Part III: The Speed of Caeleb Dressel’s Breaststroke Pullouts

Recently, at the 2018 SEC Championships, Caeleb Dressel swam the 100-yard Breaststroke in NCAA Record time of 50.03 seconds. During his race, Caeleb spent over 50% underwater (55% to be exact), and it couldn’t be better timing for us, since we are finishing up our blog series on the IMPORTANCE of dolphin kicking placement during Breaststroke Pullouts!

In case you’ve missed any of our prior parts of this series, [click here] to access them!

If you are caught up and ready to go, let’s get started!

Since Caeleb spent the majority of his race underwater, I figured it would make sense to give you the metrics on how he made the 50.03 swim possible.

Here’s what I calculated:

Distance UW:UW Velocity:Cycles (#):Swim Velocity:
2519.54m2.87 m/s30.98 m/s
5015.35m2.68 m/s51.21 m/s
7515.35m2.64 m/s51.19 m/s
10015.34m2.49 m/s51.12 m/s

**Keep in mind all the metrics above have been converted to METERS!**

So if it isn’t obvious from his metrics (above) already, you can see from Caeleb’s Underwater Velocity is MORE than double his swim velocity. I previously wrote a blog series on the importance of underwater work for swimmers, in case you missed that [click here]. Caeleb’s swim, just adds more fuel to the fire that MOST swimmers are faster under the water than above.

So to take Caeleb’s metrics one step further, I decided to figure out EXACTLY how fast he is during each phase of his pullouts. For this, I did two calculations:

  1. At the start of his race (from the blocks)
  2.  Off the wall (from the second turn)

Here’s what I calculated:

OFF the Blocks:

Portion of Pullout:Respective Average Velocity:
OFF the Blocks4.47 m/s
Dolphin Kick1.94 m/s
Arm Pull-Down1.74 m/s
Kick & Arm Recovery1.42 m/s

OFF the Wall:

Portion of Pullout:Respective Average Velocity:
OFF the Wall (2nd 25)3.08 m/s
Dolphin Kick1.82 m/s
Arm Pull-Down1.69 m/s
Kick & Arm Recovery1.06 m/s

What was really interesting about these metrics is what happens with Caeleb’s speed within his placement of his dolphin kick.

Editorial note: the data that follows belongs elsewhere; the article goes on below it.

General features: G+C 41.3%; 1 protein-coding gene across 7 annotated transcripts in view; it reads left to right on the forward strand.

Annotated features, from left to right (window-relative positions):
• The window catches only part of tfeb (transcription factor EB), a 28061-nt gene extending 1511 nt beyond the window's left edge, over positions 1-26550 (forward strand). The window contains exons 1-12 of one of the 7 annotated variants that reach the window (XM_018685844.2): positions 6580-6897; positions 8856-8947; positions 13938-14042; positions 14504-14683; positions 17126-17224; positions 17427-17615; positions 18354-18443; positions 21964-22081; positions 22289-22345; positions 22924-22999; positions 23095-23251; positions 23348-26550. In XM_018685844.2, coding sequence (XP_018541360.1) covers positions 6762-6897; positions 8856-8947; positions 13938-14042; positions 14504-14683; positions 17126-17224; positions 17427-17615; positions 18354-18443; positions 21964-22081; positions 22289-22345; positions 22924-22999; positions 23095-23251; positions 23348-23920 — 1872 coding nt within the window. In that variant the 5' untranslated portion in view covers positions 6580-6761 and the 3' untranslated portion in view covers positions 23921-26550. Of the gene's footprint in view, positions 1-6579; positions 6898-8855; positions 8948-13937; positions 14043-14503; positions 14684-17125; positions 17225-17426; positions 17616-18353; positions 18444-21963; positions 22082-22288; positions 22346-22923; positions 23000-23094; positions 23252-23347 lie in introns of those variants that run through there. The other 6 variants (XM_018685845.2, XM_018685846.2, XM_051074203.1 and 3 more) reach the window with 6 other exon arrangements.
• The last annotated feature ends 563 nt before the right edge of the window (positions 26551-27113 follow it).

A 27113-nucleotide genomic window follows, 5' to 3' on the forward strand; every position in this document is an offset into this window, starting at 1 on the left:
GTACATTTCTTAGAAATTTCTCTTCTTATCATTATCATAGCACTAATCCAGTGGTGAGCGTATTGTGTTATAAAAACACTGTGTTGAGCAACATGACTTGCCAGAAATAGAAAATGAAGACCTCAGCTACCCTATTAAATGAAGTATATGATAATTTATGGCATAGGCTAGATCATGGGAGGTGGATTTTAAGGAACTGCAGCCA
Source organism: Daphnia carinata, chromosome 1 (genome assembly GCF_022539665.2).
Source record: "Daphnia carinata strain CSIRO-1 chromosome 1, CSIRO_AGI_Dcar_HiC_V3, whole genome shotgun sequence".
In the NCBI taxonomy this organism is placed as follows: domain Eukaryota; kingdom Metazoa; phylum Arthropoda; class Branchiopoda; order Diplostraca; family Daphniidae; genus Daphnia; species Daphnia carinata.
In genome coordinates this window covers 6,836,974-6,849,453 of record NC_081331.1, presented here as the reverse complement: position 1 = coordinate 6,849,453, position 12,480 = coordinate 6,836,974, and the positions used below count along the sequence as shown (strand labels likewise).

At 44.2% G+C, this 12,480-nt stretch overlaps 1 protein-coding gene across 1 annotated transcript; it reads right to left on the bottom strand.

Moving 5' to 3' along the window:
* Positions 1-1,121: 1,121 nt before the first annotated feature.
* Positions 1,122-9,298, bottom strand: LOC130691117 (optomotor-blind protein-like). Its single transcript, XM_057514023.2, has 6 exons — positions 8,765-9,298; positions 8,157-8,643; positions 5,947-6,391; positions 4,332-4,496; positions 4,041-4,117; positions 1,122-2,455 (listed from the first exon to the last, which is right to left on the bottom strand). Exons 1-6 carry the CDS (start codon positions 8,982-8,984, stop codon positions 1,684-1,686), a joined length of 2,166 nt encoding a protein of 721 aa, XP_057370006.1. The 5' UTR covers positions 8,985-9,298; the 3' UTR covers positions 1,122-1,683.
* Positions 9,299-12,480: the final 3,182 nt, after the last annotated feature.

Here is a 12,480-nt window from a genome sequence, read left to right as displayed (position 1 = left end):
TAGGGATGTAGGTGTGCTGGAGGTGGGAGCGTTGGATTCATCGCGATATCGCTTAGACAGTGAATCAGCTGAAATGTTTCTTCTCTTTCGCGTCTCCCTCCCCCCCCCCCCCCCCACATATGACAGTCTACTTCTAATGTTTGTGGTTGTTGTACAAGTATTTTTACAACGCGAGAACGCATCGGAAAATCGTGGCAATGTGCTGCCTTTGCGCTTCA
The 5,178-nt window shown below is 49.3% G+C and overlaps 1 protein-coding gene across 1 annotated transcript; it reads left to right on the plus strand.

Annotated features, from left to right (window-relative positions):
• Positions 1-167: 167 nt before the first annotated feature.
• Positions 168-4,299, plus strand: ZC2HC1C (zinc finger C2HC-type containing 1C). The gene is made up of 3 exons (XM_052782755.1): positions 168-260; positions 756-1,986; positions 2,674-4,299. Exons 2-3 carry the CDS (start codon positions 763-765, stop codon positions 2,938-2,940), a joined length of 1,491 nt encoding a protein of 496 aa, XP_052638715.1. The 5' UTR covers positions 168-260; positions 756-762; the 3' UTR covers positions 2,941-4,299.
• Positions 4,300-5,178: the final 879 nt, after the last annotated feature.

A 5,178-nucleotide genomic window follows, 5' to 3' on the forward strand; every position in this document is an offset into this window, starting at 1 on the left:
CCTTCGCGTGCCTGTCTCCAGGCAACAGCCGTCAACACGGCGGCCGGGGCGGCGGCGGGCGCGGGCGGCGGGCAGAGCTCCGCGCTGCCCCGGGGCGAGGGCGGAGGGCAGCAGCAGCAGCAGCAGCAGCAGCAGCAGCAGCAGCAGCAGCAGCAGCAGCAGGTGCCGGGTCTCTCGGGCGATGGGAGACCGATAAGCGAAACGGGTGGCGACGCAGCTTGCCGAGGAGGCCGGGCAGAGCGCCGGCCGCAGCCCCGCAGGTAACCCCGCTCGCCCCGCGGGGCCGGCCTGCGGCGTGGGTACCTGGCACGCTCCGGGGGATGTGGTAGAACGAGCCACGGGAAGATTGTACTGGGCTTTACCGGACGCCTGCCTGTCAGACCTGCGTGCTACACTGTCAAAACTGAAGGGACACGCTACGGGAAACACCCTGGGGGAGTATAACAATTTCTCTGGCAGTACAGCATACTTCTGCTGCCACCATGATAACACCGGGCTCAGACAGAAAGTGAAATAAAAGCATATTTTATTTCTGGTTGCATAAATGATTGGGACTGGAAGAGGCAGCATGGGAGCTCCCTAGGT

As you can see from the tables above, Caeleb’s speed is always highest coming from a concrete surface, BUT he maintains an even higher speed, prior to the arm pull-down–by initiating his dolphin kick BEFORE that happens!

If Caeleb were to perform his dolphin kick after the arm pull-down, he would be starting with a lower velocity (~1.7 m/s) and to bump his speed back up to ~1.9 m/s and SUSTAIN that–wouldn’t work! That is why it is very IMPORTANT that your Breaststrokers perform the dolphin kick PRIOR to arm-pull down, as the swimmer’s speed is slowing from a larger velocity—which in turn, helps the swimmer sustain a higher speed (for a longer period of time) when adding in the dolphin kick.

My friends, it’s not the power of the dolphin kick itself—but it’s the power of sustaining a high speed for as long as possible.

After all, that’s what we all do in swimming–right?

Until Next Time,

Abbie Fish

7 Responses

  1. Your graphs and explanations are right on. Ron Johnson, former coach at Arizona State University always talked tempo/cycle. I always added, why swim farther than you have to , get maximum distance off starts and walls because leg power produces more sipped than arms!

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